She also knew that what began as an outburst of rage and resentment against racial discrimination and economic exploitation just two days earlier on 12th Street now felt like a state-led assault against African Americans.
“They are savages,” a Detroit Free Press reporter overheard one police officer say. “Those black son-of-a bitches. I’m going to get me a couple of them before this is over.”
Forty-three people died that week. Detroit Police shot and killed 18. National Guardsmen were involved in the deaths of another 11 people, including a 4-year-old girl named Tanya Blanding whose tiny body was riddled with bullets when Guardsmen aimed a .50 caliber machine gun at her apartment building and opened fire because they mistook her uncle lighting a cigarette near a window for the flash of a sniper’s gunshot.
Guardsmen dispensed an estimated 155,000 rounds of ammunition in five days. They even fired at the police. For example, when police officers shot out the city’s streetlights to avoid detection, Guardsmen stationed a block away heard the gunshots and the glass shattering and believed it was from a sniper. When the Guard returned fire, police officers then reported being under attack by snipers. Jimmy Breslin, a witty, irascible journalist, recognized the danger inherent in the chaos. “Detroit is an asylum,” he wrote in 1967.
Fear, exhaustion, anger, and despair among police — driven by the long hours and the shooting death of popular Detroit Police Officer Jerome Olshove on July 25 — added to an already volatile situation.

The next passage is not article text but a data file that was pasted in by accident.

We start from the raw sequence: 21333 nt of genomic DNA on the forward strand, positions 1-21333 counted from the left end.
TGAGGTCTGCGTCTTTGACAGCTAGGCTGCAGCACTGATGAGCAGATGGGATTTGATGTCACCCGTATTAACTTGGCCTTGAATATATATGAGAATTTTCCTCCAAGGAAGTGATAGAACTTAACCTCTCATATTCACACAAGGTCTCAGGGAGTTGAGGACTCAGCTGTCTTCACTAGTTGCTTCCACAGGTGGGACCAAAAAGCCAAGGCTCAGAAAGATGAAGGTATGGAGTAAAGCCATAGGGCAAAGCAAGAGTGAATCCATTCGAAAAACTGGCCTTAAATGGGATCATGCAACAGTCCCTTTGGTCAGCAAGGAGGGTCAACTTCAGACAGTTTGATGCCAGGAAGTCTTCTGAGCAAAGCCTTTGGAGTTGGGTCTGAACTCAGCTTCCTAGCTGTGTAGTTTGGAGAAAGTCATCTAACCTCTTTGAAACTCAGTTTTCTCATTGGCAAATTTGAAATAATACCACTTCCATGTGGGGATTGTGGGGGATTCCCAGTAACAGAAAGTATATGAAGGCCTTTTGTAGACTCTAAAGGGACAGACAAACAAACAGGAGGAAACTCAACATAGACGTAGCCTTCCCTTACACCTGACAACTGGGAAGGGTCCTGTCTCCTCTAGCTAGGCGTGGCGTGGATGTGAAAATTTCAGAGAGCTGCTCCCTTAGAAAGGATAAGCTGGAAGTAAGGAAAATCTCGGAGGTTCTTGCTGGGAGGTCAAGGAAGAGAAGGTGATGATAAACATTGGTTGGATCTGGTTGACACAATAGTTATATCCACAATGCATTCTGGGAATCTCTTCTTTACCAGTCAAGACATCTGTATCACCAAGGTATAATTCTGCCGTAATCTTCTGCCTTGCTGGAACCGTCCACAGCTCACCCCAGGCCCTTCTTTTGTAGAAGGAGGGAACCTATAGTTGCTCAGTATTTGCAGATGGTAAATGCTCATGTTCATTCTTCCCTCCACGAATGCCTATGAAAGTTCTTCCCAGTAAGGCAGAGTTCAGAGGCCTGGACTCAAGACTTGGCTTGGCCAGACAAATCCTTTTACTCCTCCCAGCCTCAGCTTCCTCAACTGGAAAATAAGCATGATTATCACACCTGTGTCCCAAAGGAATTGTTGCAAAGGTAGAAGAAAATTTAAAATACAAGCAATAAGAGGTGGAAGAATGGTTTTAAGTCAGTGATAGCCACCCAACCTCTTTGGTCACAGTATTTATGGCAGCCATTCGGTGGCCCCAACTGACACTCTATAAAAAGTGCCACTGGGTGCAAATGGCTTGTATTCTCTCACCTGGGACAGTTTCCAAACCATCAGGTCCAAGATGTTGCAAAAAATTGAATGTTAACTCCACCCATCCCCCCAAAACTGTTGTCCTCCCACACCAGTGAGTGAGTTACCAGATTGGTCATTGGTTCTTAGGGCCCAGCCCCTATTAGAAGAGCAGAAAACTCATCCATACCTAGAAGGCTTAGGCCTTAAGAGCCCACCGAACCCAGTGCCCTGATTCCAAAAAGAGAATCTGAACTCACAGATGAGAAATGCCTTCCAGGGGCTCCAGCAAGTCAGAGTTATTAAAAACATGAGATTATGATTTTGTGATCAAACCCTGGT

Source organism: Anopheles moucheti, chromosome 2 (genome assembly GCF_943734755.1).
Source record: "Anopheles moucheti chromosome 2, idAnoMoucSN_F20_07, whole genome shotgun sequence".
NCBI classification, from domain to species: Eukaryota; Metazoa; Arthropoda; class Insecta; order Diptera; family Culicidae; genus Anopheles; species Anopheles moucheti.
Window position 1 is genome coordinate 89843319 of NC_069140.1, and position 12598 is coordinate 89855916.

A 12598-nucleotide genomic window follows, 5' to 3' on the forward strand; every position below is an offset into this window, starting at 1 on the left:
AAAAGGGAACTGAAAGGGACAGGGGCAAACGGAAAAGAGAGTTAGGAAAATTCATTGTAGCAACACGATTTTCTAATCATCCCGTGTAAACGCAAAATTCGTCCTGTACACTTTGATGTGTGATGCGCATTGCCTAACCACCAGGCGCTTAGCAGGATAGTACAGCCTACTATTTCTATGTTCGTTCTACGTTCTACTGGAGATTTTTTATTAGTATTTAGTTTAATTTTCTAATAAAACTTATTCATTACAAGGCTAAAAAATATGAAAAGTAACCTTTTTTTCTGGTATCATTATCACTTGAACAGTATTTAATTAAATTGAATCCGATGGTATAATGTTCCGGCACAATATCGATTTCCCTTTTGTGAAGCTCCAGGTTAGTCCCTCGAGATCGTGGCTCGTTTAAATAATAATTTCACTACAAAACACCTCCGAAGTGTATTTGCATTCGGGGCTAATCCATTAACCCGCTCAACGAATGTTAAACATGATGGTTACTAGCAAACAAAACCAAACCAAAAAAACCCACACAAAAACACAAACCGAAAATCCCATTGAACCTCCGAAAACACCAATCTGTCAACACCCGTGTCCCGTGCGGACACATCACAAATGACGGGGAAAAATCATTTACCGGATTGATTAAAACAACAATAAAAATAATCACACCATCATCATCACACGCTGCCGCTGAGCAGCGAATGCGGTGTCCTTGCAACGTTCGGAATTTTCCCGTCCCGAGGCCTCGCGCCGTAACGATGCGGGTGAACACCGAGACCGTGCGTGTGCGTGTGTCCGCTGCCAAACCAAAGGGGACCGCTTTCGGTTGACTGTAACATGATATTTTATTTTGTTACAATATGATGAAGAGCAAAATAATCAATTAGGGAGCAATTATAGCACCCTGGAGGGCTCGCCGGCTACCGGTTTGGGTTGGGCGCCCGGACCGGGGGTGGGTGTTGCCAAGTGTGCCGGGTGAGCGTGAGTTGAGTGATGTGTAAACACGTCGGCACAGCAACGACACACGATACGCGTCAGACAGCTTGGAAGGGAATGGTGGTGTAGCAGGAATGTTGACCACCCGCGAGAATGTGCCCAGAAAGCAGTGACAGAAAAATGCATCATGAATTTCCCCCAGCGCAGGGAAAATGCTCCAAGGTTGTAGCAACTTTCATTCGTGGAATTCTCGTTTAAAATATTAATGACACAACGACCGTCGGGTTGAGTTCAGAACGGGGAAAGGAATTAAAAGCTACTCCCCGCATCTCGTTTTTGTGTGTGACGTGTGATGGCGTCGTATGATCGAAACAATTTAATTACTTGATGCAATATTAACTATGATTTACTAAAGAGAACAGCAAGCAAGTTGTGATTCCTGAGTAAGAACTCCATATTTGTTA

This is the context under which Rebecca Pollard’s maternal admonition became a bleak prophecy.
Three dead, shot at close range
Just past midnight on July 26, a flurry of Detroit Police officers, National Guardsmen, Michigan State police and a private guard stormed the Algiers Motel after hearing a report of gunfire nearby.
They raged through the motel’s tattered halls and rundown rooms with shotguns and rifles, kicked down doors, flipped furniture and beat and brutalized motel guests – seven young black men and two white women – in a desperate and futile effort to find a sniper.
When the police and soldiers pulled away from the motel two hours later, they left behind bloodied survivors and the bodies of three dead teenagers: Carl Cooper, 17; Fred Temple,18 and Pollard, 19.
Each had been shot and killed at close range and in defensive postures.
The Detroit officers in charge of the raid were David Senak, Ronald August, and Robert Paille. They all left the Algiers without filing a report, calling for assistance or notifying the families of the deceased.
When those officers finally submitted a report the next day, it was filled with falsehoods. Even J. Edgar Hoover, the director of the FBI at the time, saw the cops’ report for what it was: “an effort to cover their activities and the true series of events.”
At 6 a.m., the telephone rang at the Pollard family home. Thelma answered. It was Aubrey’s good friend, James Sortor, who had been beaten alongside Aubrey and the others at the Algiers that night.